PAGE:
The Travails of Sea-Based Missile Defense

12.08.06 | 1 min read | Text by Steven Aftergood

The flight test of a sea-based missile defense system in the Pacific was aborted yesterday after an interceptor missile failed to launch from an Aegis cruiser, the Pentagon’s Missile Defense Agency said.

It was the latest setback in an ambitious sea-based missile defense program that will cost more than one billion dollars in 2007.

“In developing a global ballistic missile defense (BMD) system, the Department of Defense (DOD) currently is modifying 18 Navy cruisers and destroyers for BMD operations, and has placed a large BMD radar — the Sea-Based X-Band Radar (SBX) — on a modified floating oil platform,” according to a new report of the Congressional Research Service.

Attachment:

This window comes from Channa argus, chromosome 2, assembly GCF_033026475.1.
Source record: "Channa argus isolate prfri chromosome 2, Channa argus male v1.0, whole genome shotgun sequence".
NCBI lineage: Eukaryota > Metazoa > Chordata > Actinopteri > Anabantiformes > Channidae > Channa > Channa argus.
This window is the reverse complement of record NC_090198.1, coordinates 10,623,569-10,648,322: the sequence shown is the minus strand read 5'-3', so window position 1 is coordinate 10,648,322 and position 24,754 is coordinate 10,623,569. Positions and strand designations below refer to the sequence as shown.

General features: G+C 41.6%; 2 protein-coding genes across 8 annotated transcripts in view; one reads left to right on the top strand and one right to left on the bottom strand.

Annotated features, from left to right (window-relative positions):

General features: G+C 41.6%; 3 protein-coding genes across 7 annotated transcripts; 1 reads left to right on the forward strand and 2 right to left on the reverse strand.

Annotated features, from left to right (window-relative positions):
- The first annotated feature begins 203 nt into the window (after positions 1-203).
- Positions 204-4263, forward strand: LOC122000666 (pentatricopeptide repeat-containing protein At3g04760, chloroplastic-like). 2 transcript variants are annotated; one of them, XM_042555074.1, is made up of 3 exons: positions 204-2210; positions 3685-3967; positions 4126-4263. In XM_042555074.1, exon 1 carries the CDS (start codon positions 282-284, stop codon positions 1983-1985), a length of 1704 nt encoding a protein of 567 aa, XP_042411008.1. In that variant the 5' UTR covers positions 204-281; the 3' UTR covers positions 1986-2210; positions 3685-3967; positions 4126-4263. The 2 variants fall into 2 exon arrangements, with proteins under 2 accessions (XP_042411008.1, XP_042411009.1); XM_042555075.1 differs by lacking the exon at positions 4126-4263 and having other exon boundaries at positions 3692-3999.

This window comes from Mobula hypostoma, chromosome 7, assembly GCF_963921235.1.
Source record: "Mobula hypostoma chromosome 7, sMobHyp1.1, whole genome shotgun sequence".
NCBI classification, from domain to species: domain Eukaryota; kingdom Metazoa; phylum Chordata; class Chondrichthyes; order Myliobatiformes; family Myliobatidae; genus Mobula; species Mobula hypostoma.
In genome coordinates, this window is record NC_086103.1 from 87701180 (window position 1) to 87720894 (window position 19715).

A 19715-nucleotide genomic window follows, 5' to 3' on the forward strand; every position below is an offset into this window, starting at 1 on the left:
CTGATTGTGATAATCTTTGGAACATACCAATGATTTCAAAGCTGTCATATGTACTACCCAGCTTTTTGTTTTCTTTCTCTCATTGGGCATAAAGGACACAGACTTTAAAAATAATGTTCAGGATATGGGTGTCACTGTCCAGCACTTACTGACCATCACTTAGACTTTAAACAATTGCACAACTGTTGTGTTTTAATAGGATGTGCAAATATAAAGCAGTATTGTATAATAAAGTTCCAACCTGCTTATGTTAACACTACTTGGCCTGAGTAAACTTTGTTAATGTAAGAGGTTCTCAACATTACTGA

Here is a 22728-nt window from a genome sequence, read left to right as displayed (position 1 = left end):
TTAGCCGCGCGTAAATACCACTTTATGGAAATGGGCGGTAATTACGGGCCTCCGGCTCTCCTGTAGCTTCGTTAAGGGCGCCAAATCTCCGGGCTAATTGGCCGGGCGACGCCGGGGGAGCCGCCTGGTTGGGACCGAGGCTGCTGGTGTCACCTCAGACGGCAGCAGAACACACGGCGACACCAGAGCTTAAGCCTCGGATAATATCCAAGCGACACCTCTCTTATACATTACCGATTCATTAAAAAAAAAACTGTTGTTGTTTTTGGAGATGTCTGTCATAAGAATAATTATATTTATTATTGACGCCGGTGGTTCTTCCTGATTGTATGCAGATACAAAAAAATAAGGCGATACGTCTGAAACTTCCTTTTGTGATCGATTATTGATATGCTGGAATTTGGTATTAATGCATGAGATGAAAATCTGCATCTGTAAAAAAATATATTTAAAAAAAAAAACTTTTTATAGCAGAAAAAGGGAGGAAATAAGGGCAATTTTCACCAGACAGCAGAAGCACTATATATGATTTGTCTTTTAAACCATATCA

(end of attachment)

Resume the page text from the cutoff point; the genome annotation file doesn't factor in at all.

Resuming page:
But sea-based systems are still far from providing a satisfactory resolution to the quest for a reliable missile defense.

The new CRS report (which does not fail to mention that Aegis “is named after the mythological shield carried by Zeus”) is a superb presentation of the current state of sea-based missile defense. Full of hard-to-find details, the 37 page document asks and begins to answer a range of questions about the future of this program.

CRS does not release its reports to the public. A copy was obtained by Secrecy News.

See “Sea-Based Missile Defense — Background and Issues for Congress,” December 4, 2006.

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